Art Appreciation and Looking at Art

I am going to suggest ways to appreciate art and experience it n a way that is honest and fair to the viewer visiting art galleries, art exhibitions, and art museums and other art displays. Being an art viewer can be very fulfilling and enjoying but it also causes causes unease among those who don’t really know how to approach art because of all the uncertainty.

It’s important to acknowledge that I’m not providing a check-list of ways of looking at art but providing a guide for more engaging art viewing. I would like to change the attitude some people have which is giving a two second glance at an artwork (although if you can’t grasp the viewer’s interest this is simply being selective) or trying to find meaning in the exhibition label rather than looking at the art face to face.

First of all I will start with a quote by Robert Henri taken from “The Art Spirit” who has a sharp observation on what consists a good viewer:

“The man who has honesty, integrity, the love of inquiry, the desire to see beyond, is ready to appreciate good art. He needs no one to give him an art education; he is already qualified. He needs but to see pictures with his active mind, look into them for the things that belong to him, and he will find soon enough in himself an art connoisseur and an art lover of the first order.”

Scanning an artspace is perfectly normal, there is no way that anyone can view every piece for several minutes nor are they interested in everything exhibited. Scan the place to see what you are most attracted to and go to that artwork.

Then, try to understand what it is that attracted you to this piece (although beauty attracts many people and many artworks are beautiful, all art isn’t beautiful so this might not be your primary reason for liking a particular piece.)

Look up close and take steps back (circle around it if it’s an installation or sculpture that allows for engagement at more than one special perspective.) Try to understand why a certain medium was used, how it feels like physically and how that relates to the visual product. If a painting look at the brush strokes, the edges between foreground, object and background, the color transitions, where does light come from, and how do you react emotionally to the way the piece presents itself.

If a sculpture or installation walk around it, think about the material, how it was made, how it interacts with the space it’s in, what do the shapes look like, what effect does it have on you the viewer.

After personal interaction with the piece on an emotional and raw level where only you interact according to your primary feelings, it can be helpful to contextualize. This means looking at the exhibition label, does its title reflect, change, or support the way you initially reacted to this art piece? The curators of this exhibit put a lot of care and time in creating the labels or wall panel supporting the artwork through words so it can be helpful to read what their thoughts are as well as your own. Sometimes contextualizing and knowing how the art fits in historically can understand why it was special for its time, why people thought it was so original, and you may learn a bit of art history and ideas also occurring at the time this artwork was produced.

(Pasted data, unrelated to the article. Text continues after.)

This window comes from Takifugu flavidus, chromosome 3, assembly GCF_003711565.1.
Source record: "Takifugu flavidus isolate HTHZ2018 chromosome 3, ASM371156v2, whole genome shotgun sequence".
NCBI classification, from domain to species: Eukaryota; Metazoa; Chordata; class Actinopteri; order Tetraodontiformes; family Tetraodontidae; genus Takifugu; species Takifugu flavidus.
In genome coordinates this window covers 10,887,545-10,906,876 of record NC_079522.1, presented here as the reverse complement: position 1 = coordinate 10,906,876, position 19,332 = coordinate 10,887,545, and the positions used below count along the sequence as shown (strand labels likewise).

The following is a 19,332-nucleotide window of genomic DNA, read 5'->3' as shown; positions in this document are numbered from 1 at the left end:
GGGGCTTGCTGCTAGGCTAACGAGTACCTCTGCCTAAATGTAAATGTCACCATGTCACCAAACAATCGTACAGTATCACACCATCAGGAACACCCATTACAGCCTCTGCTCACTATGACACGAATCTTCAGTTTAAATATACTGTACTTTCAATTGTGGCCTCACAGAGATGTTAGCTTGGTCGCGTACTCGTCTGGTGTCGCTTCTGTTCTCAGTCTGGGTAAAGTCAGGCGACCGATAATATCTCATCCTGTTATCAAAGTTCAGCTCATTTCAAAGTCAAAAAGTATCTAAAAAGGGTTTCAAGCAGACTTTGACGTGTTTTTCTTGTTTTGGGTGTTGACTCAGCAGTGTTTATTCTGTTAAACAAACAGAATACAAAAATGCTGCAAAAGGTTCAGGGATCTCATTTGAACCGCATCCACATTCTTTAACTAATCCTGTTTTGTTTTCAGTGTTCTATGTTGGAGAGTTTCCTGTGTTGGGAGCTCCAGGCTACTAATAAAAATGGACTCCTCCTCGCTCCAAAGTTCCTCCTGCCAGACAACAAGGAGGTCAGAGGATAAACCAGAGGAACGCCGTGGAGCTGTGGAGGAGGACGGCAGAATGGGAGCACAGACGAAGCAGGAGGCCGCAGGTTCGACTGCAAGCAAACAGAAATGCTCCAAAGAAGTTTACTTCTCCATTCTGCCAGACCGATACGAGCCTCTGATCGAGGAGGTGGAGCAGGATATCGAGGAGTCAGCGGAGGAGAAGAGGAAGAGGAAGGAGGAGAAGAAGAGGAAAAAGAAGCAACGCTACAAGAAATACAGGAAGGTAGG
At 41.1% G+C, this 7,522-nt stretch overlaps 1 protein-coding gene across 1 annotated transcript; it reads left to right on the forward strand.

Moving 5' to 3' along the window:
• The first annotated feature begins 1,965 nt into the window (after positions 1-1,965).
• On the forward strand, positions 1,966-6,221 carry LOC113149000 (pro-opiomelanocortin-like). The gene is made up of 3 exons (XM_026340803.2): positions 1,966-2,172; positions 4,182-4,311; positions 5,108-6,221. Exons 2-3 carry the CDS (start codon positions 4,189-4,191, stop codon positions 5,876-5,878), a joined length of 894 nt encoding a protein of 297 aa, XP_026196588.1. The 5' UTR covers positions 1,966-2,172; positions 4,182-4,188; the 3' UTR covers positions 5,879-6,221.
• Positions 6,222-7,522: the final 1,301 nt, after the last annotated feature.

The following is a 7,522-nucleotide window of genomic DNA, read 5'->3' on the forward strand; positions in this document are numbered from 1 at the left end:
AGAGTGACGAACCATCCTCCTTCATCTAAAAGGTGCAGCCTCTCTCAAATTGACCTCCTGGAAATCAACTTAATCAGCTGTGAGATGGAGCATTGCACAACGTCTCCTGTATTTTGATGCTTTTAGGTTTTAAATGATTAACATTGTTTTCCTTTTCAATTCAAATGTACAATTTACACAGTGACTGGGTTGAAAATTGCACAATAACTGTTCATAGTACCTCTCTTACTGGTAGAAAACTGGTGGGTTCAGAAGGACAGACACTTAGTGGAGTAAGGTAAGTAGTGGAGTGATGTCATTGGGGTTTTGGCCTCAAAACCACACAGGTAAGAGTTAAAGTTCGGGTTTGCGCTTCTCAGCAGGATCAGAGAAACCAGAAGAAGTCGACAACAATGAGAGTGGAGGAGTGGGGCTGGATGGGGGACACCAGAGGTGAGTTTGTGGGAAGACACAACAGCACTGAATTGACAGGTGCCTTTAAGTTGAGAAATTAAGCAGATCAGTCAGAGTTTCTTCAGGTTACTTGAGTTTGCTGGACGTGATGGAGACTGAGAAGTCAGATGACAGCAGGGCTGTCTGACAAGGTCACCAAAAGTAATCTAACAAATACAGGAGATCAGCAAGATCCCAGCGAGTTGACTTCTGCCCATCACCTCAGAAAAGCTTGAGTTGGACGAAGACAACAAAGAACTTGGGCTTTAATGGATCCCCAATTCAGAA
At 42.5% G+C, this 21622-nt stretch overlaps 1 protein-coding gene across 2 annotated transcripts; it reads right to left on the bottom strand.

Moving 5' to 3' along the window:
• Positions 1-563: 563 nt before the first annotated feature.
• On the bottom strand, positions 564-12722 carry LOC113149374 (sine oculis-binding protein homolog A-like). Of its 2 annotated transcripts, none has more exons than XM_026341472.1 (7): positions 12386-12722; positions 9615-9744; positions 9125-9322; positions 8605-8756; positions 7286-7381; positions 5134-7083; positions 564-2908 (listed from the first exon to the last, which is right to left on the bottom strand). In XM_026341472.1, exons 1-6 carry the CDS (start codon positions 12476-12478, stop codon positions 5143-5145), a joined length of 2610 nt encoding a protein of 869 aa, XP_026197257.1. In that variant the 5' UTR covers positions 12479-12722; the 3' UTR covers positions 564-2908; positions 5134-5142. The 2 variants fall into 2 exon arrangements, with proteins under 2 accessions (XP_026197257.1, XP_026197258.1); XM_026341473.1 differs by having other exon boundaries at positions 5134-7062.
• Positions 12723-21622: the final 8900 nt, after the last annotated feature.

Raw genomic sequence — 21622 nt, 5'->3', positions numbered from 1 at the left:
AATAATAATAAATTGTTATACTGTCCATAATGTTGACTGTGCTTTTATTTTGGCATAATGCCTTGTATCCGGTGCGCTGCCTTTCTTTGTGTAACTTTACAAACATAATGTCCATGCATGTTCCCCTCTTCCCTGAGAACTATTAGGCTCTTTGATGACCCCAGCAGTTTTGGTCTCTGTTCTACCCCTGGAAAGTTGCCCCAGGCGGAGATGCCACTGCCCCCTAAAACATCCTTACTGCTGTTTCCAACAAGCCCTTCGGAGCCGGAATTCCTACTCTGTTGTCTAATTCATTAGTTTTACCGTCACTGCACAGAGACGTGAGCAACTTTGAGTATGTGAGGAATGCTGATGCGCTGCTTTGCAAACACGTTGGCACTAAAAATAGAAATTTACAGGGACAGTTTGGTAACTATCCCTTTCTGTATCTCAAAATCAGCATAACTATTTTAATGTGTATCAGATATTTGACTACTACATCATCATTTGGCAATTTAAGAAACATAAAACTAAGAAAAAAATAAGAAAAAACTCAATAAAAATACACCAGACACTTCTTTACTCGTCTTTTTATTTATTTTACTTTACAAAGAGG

If this is an artwork you have really been connected to and appreciate, it can be useful to keep a personal log of artists or artworks for future reference and personal expansion. For example, to keep in touch with upcoming exhibitions from this artist or to know more about a time period or their art, you can read up on articles for better understanding about the artistic process. You can gain a better understanding of what attracted you to the artwork in the first place, it spoke to you more than the others in your vicinity, and this way you can learn about yourself as well. Resources like MutualArt.com are marvelous for this type of personal artistic expansion. It can be useful for all kinds of art lovers such as students (everyone is a student), teachers, collectors, dealers, and consultants in the arts.

In conclusion, once you’ve fully enjoyed a work of art move on to the next one that attracts your interest and you will be surprised to find you may be attracted to it for completely different reasons than the last one. It’s a journey of self-discovery and visual pleasure so enjoyment is key. It’s more important to appreciate a new pieces because it will be more memorable than to give 2 seconds to every artwork in a museum simply because you feel the need to step foot on every floor.

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Source by Kieran